Online radio could compromise the listenership of ‘traditional’ radio

Radio stations around the world have taken note of the rise of popularity in Online Radio. Quite truthfully, however, first world countries are more conscious about it than third world countries because of the difference in accessibility and affordability of internet.

In the American context, more cars are being installed with internet access, which poses an immediate and increasing threat of listenership of the AM/FM radio stations. Furthermore, due to the technological advancements in devices such as smartphones and tablets, more coal is added to the fire.

The same cannot be said for South Africa, but why? Four individuals who were interviewed, all of whom are highly involved in the radio industry, agreed. According to Natalie Brandreth, the administrator of UCT Radio 104.5fm (the community radio of the University of Cape Town), says that this is for a number of reasons. The cost of internet and data packages in South Africa is just too expensive for listeners to be able to freely stream online radio at one’s leisure. And the handful of individuals who do have Wi-Fi in their households belong to the upper-income group – which does not make up the majority of the South African population. Mrs Brandreth goes on to say that terrestrial radio caters for all the official languages, whereas the online route is predominantly spoken in English.

Duncan Patrick, a senior radio presenter at UCT Radio, states that “FM [radio] is not compromised at all. Radio [in South Africa] has a bright future” and he goes on to say that technology is not as advanced here yet to allow online radio to do any listenership damage. Mr Patrick also has an optimistic approach, claiming that South Africans are “loyal listeners to their FM station.” He claims that there is not a single online radio station that has a strangling grip on terrestrial stations; not even which has close to sixty thousand followers on Twitter.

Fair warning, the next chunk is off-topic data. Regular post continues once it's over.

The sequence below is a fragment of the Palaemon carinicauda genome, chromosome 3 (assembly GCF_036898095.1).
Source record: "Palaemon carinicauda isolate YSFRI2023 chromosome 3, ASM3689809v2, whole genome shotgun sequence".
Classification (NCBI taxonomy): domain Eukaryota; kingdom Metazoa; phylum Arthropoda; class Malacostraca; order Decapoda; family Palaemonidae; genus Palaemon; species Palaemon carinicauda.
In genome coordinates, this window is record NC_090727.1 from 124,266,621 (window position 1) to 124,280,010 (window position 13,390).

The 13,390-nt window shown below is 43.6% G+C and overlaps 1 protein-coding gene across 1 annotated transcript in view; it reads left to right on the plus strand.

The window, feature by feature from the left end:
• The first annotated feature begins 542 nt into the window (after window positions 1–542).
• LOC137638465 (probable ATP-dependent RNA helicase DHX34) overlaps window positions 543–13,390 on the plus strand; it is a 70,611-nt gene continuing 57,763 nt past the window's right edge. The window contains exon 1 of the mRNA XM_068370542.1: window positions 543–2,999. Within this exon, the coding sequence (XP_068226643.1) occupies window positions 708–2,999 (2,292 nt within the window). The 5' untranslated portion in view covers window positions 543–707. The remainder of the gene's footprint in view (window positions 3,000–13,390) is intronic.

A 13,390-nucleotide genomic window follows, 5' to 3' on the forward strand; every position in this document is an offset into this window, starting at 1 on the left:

That is the perspectives of individuals who are involved in the terrestrial radio sector, but what does the alternative party say? Richard Griggs, a former radio presenter at KFM and CapeTalk and more recently, founder of Zone Radio (an online radio station based in Cape Town), agrees that frequency radio is forecasted to keep its hegemon in the broadcasting industry. Mr Griggs says that for online radio to start ‘stealing’ listeners away from terrestrial radio, the price for data in South Africa must be lowered significantly. This would result in listeners turning off the car radio and streaming their favourite online station on their smartphone on the way to work. Where online radio has the upper hand, continues Mr Griggs, is their niche market. You can turn on your car radio not knowing what music to expect. The online route caters for specific audiences, who can choose the music they want to hear. Richard suggests that where online radio has perhaps ‘stolen’ listeners from terrestrial radio is in the household. Where one would listen to their kitchen radio per say, may very well replace that by streaming their favourite online music station. But as mentioned earlier by Natalie Brandreth, even this is limited due to the accessibility and affordability of internet.

Duncan, Richard and Natalie have confidently acknowledged that terrestrial radio will continue its hegemon for the foreseen future. Mark Firtzgibon, also a radio presenter at UCT Radio and an active vlogger, stipulates that online radio is much like smaller community radio stations: they may have a fan base, but nothing more than “leaching” off of the main commercial stations.

One day in South Africa, online radio may pose a similar threat to that of the USA or the UK. But for now – while the accessibility and affordability of internet [and data] is crummy, ‘traditional’ radio has, without a doubt, the upper hand.



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